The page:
Saturday, September 10, 2011

Dog-fighting operation near Columbia raided

By Sammy Fretwell, from The Post & Courier

Authorities have broken up a large dog-fighting operation in an area of northern Richland County that has drawn scrutiny in the past over drug-dealing and pit-bull fighting.

Acting on a tip, deputies raided a dog fight off Campground Road late Thursday. People watching the fight fled, and some dogs scattered through the wooded area of rolling hills and mobile homes north of Interstate 20.

Stanley W. Taylor Jr., 23, was jailed after being charged with two counts of violating the animal fighting and baiting act.

Deputies spent part of Thursday night and Friday seeking other suspects and rounding up loose dogs, Richland County Sheriff Leon Lott said. Deputies had seized 24 dogs by Friday.

"This was a large-scale dog-fighting operation that we feel has been going on for some time," Lott said Friday.

He said he knows from personal experience that dog-fighting was occurring in the area near Campground Road, but it had been difficult to locate pit-bull fights until the department received Thursday's tip about barking dogs.

During the past five years, Lott said he has found about 15 dead pit bulls on hunting land he owns not far from Campground Road. "These were pit bulls. They were killed either in the dog-fighting, or were unsuccessful (fighters), and were killed by the owners and were just dumped."

Most of the dogs seized this week were pit bulls, the main animals used in dog fights. Lott said the seized dogs were being kept at an undisclosed location as the investigation unfolds.

When authorities arrived at the fight scene Thursday, they found some dogs chained up and others running loose, the sheriff said.

Court records show the Campground Road area has a history of dog-fighting activity.

According to a 2003 federal court transcript, a mobile home on Campground Road was used to receive drugs from Georgia and keep pit bulls bred for sale to dog-fighters.

Update: September 12, 2011 - The following article is by Jason Old, from WCSC:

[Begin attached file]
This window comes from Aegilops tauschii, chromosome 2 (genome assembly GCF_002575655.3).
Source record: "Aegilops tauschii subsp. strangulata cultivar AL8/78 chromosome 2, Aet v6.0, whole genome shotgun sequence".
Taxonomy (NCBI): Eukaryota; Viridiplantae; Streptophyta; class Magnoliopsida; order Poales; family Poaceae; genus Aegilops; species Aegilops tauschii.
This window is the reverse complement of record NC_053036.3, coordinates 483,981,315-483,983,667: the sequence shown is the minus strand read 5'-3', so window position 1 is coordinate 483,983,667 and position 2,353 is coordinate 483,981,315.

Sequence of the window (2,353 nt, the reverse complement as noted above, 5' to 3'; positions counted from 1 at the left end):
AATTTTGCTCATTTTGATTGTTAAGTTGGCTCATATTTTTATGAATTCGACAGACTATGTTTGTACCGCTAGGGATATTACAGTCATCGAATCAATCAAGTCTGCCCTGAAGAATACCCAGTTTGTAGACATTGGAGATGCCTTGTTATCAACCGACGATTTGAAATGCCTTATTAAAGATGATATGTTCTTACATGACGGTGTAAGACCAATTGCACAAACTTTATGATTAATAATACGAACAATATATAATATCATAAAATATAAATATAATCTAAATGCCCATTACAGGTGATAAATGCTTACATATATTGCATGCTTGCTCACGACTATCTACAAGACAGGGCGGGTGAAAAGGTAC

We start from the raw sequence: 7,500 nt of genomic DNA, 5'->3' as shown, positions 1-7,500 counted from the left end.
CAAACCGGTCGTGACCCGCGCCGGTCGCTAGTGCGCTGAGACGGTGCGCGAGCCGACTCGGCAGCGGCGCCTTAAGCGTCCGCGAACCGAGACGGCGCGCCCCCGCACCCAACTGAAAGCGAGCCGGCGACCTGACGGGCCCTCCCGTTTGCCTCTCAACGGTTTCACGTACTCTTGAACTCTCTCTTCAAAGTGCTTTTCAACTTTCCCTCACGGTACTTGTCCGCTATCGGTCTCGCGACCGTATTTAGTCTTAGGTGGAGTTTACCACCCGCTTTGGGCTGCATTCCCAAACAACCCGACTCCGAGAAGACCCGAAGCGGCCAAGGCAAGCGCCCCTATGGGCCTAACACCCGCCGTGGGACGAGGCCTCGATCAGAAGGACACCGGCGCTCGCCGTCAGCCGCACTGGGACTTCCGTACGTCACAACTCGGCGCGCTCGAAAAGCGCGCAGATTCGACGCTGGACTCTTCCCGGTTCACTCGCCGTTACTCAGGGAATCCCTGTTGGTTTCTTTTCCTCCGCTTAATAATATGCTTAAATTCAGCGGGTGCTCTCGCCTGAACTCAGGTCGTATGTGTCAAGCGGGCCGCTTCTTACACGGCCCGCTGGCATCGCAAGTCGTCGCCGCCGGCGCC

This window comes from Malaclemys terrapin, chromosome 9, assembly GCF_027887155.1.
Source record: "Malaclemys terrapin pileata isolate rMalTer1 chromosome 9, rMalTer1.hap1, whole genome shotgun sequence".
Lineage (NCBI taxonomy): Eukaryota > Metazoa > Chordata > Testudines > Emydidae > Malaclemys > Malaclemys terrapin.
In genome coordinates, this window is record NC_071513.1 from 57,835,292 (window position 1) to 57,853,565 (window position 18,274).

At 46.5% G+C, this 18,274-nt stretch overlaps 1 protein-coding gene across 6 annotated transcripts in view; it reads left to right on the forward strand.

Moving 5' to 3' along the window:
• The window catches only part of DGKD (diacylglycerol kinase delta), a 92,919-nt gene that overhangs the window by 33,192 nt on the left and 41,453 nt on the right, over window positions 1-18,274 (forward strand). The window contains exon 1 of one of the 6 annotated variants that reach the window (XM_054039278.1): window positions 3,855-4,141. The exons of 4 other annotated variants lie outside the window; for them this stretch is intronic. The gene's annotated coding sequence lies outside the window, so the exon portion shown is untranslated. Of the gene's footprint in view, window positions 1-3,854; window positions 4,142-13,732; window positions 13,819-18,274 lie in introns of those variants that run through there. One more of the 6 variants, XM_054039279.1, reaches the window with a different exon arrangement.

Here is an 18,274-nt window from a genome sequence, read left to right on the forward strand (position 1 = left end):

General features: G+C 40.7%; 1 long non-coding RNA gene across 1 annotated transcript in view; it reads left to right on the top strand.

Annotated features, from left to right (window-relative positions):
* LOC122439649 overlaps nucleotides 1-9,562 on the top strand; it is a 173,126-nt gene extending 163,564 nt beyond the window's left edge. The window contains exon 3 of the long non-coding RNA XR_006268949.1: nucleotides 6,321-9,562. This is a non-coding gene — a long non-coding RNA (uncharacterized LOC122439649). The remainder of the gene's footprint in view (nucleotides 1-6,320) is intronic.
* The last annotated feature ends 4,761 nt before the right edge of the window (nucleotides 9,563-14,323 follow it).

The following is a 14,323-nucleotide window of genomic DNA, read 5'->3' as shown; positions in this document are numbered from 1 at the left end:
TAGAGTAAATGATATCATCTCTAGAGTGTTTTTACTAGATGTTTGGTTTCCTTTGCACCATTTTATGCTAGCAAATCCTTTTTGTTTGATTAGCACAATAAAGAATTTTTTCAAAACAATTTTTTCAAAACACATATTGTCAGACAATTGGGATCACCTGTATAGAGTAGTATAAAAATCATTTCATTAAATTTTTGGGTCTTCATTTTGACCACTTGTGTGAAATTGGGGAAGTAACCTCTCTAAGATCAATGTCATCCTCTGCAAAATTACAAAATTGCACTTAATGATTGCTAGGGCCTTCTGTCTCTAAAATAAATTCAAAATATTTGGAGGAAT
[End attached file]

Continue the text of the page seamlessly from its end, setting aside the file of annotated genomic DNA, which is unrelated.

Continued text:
Dog fighting bust pushes other dogs out of shelter

A dog fighting bust last week has had a potentially deadly ripple-effect inside the Midlands animal shelter community.

One Midlands animal shelter needs help taking care of at least 30 dogs displaced from Richland County's animal shelter by dozens of dogs confiscated from a dog fighting bust that took place last week.

On September 8, deputies stumbled upon a dog fight taking place in a wooded area off of Camp Ground Rd. in North Columbia. When the people running the fight saw law enforcement, they all scattered. 30 dogs, mostly pit bulls, were confiscated from the scene.

Animal control ordinances in Richland County dictate that the dogs from the fighting ring must be held at Richland County Animal Care. In order to make room for the confiscated fighting dogs, the county shelter needed to move or euthanize dozens of dogs.

Pawmetto Lifeline stepped in and offered to care for and provide shelter or foster homes to the displaced dogs. The shelter sent out an urgent plea Friday evening to try to help the pups. The shelter said it needs at least $200 per dog to ensure that it can cover the housing and medical care of the canines.

Had Pawmetto Lifeline not intervened, it is possible those dogs would have been put down by Richland County Animal Care because the confiscated pit bulls have to be kept alive during the investigation into the fighting ring.

Over the weekend, the shelter raised almost half the money it believes it needs to save the original shelter dogs. Some of the dogs are available for adoption, but several of them need medical care before being considered. Click here to contact Pawmetto Lifeline.

One person was arrested in the raid, but deputies are still searching for the people who ran from the fight.

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